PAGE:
Chapter no 22

The Ashes & the Star-Cursed King

Lahor was, so far, not very helpful.

Evelaena had given us all suites near each other. They were once-grand apartments that were now dusty and rat-infested, with cracked

windows that let in flecks of the overnight rain over the tile floor. When Mische pulled back the covers of her bed and several roaches ran out, she simply stared down at it with a look of utter disgust on her face, threw the covers back into place, and said brightly, “This can be Septimus’s room.”

This, Ketura had found exceedingly amusing. I think it was the only time I’d seen the woman laugh.

Not that we were doing much sleeping, anyway. The keep had gone eerily quiet, even to the vampires and their far superior hearing. That was when we acted. We went through the libraries, the studies, the empty bedchambers. Septimus’s companions were excellent at slipping through hallways unnoticed, bringing back anything that looked even remotely as if it could be useful. Soon, our chambers were full of a comically mismatched assortment of objects—books, jewelry, weapons, artwork, sculptures. All of them were seriously damaged, reeking of mold or rust. All were presented to me with a silent raised eyebrow of, Well?

After a dozen instances of this, I held the half-rotted atlas between two fingers. A few bugs scurried from between the pages, irritated at having their home disturbed for the first time in what appeared to be centuries.

Clearly, this was it. The answer to all our problems. The key to historically unknown power.

I gave Septimus a deadpan stare that must have said everything my words didn’t.

“We came all this way,” he said, letting out a puff of cigarillo smoke through his nostrils. “Have a little patience, dove.”

“Evelaena said that Vincent never returned here.”

“Evelaena doesn’t seem like the most reliable person. Not to insult a host.”

“No,” Raihn said, “but she doesn’t seem like she would just forget that the uncle she’s obsessed with showed up.”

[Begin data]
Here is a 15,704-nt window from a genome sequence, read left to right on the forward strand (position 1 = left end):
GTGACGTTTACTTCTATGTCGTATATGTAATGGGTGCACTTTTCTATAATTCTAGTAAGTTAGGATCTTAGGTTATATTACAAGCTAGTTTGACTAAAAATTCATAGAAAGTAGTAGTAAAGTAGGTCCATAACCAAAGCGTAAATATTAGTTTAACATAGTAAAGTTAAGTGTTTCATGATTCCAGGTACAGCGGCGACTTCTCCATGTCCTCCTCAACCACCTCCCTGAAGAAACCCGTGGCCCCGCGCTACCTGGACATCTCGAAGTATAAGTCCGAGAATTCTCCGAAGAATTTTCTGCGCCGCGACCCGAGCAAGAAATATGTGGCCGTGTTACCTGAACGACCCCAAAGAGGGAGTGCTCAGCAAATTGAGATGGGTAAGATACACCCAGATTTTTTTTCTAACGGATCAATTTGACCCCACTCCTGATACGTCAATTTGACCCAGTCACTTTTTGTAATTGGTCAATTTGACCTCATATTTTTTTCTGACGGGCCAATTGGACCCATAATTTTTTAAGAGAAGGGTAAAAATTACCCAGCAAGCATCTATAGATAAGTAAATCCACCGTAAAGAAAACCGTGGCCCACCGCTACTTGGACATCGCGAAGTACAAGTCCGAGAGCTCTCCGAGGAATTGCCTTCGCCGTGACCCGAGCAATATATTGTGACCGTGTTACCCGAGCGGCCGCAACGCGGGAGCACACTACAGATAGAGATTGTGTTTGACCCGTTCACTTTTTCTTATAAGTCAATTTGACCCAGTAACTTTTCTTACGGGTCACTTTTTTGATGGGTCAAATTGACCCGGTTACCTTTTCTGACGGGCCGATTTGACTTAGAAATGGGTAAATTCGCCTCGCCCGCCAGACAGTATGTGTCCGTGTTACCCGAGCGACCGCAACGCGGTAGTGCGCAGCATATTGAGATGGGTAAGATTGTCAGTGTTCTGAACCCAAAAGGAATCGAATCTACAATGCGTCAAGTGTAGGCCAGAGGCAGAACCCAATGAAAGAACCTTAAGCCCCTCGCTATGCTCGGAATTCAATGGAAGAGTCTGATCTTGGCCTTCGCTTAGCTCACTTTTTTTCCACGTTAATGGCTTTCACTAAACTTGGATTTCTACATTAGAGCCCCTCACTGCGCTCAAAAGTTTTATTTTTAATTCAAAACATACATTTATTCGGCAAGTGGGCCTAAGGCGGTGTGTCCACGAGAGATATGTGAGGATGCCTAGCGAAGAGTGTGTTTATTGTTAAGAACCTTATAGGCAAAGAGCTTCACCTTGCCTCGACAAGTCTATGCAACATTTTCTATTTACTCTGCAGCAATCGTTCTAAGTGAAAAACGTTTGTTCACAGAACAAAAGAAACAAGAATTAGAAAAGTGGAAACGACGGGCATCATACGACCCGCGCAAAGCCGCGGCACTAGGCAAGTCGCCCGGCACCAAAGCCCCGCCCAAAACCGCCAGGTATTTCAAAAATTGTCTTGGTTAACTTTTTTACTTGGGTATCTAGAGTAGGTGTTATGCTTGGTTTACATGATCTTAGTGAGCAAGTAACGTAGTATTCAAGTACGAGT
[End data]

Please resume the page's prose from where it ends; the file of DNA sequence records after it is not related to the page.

“Unless she’s keeping it from us intentionally. He kept plenty of memorabilia from this place. Why else would he do that?”

“Nostalgia?” Mische offered, but even she didn’t sound convinced. Vincent had no love for this place. I’d suspected that before, and now,

there was little doubt of that in my mind. He wasn’t the type to wax nostalgic about the past, especially not parts of it that he felt little affection for. Lahor certainly fell into that category.

If he’d kept any connection to this place… it would have been for a reason.

I sighed.

“What am I supposed to do?” I muttered. “Just touch everything in this castle and see… what, exactly?”

Septimus shrugged. “You’ll know.”

“What if I don’t?”

“Then we wasted a trip and will try something else.”

More time to search. More time for the Bloodborn to sink their claws into this kingdom. More time for Raihn to establish his hold on it, too.

I heaved another exasperated sigh and kept wading through objects. Hours and hours and hours of useless shit.



EVENTUALLY, we gave up. So much of the keep was so badly damaged. Even the artifacts that seemed like they had once been quite valuable were now little more than junk. I doubted that I would just magically “know”

when I would come across a possession of Vincent’s, but even still, it was obvious to me that these were worth nothing to him.

Eventually, when we’d made it through all the unoccupied, safe rooms of the keep, we allowed ourselves to rest.

My suite had only one bedroom—Raihn, to my relief, took the couch without complaint, leaving Mische to sleep beside me. She was snoring within minutes of crawling into bed, limbs sprawled out in all directions.

I curled up into a little ball and stared at the window at the glimpse of night-drenched Lahor through the opening in the curtains. Dawn was still at least an hour away. Sleep called to me, but I didn’t want to know what I’d see in its depths.

Eventually, I couldn’t just lie there anymore.

I slipped out of bed and grabbed my blades, going out to the sitting room to see—

“Where are you going?”

Raihn stopped mid-movement. He was half-shrouded by gauzy curtains, leaning out the open window.

He looked me up and down, an eyebrow raised. “Did you sleep in your armor?”

I glanced down at myself, briefly self-conscious.